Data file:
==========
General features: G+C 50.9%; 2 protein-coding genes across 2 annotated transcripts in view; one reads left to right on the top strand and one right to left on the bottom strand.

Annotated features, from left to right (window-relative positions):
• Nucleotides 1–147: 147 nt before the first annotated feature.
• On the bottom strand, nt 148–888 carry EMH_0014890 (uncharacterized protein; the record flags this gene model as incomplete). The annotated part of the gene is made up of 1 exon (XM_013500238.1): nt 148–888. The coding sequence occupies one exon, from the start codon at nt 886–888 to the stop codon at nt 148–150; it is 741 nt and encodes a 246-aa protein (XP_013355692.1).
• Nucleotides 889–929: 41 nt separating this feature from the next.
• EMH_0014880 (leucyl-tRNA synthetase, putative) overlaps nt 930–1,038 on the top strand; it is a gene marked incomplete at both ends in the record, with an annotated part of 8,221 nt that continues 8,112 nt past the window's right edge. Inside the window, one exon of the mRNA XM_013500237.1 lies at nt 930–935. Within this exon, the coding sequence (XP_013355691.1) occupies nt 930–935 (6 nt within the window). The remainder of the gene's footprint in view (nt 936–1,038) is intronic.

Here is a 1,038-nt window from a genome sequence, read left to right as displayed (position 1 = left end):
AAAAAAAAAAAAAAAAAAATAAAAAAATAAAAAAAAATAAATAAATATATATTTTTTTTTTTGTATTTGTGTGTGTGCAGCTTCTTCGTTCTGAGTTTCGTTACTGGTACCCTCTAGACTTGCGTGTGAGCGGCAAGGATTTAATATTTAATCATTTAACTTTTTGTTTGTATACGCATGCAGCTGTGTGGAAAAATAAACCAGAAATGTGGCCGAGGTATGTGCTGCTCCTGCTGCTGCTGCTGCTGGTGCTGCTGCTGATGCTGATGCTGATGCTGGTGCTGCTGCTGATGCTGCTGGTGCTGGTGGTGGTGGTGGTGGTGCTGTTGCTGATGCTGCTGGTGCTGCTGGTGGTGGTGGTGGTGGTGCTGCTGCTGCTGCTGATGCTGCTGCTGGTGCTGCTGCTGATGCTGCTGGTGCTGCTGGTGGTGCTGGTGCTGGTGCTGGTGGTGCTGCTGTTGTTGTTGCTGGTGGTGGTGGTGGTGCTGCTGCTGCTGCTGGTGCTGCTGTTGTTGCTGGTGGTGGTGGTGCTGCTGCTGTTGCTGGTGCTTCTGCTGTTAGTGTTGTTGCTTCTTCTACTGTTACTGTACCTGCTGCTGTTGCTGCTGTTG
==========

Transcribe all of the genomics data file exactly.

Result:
General features: G+C 50.9%; 2 protein-coding genes across 2 annotated transcripts in view; one reads left to right on the top strand and one right to left on the bottom strand.

Annotated features, from left to right (window-relative positions):
• Nucleotides 1–147: 147 nt before the first annotated feature.
• On the bottom strand, nt 148–888 carry EMH_0014890 (uncharacterized protein; the record flags this gene model as incomplete). The annotated part of the gene is made up of 1 exon (XM_013500238.1): nt 148–888. The coding sequence occupies one exon, from the start codon at nt 886–888 to the stop codon at nt 148–150; it is 741 nt and encodes a 246-aa protein (XP_013355692.1).
• Nucleotides 889–929: 41 nt separating this feature from the next.
• EMH_0014880 (leucyl-tRNA synthetase, putative) overlaps nt 930–1,038 on the top strand; it is a gene marked incomplete at both ends in the record, with an annotated part of 8,221 nt that continues 8,112 nt past the window's right edge. Inside the window, one exon of the mRNA XM_013500237.1 lies at nt 930–935. Within this exon, the coding sequence (XP_013355691.1) occupies nt 930–935 (6 nt within the window). The remainder of the gene's footprint in view (nt 936–1,038) is intronic.

Here is a 1,038-nt window from a genome sequence, read left to right as displayed (position 1 = left end):
AAAAAAAAAAAAAAAAAAATAAAAAAATAAAAAAAAATAAATAAATATATATTTTTTTTTTTGTATTTGTGTGTGTGCAGCTTCTTCGTTCTGAGTTTCGTTACTGGTACCCTCTAGACTTGCGTGTGAGCGGCAAGGATTTAATATTTAATCATTTAACTTTTTGTTTGTATACGCATGCAGCTGTGTGGAAAAATAAACCAGAAATGTGGCCGAGGTATGTGCTGCTCCTGCTGCTGCTGCTGCTGGTGCTGCTGCTGATGCTGATGCTGATGCTGGTGCTGCTGCTGATGCTGCTGGTGCTGGTGGTGGTGGTGGTGGTGCTGTTGCTGATGCTGCTGGTGCTGCTGGTGGTGGTGGTGGTGGTGCTGCTGCTGCTGCTGATGCTGCTGCTGGTGCTGCTGCTGATGCTGCTGGTGCTGCTGGTGGTGCTGGTGCTGGTGCTGGTGGTGCTGCTGTTGTTGTTGCTGGTGGTGGTGGTGGTGCTGCTGCTGCTGCTGGTGCTGCTGTTGTTGCTGGTGGTGGTGGTGCTGCTGCTGTTGCTGGTGCTTCTGCTGTTAGTGTTGTTGCTTCTTCTACTGTTACTGTACCTGCTGCTGTTGCTGCTGTTG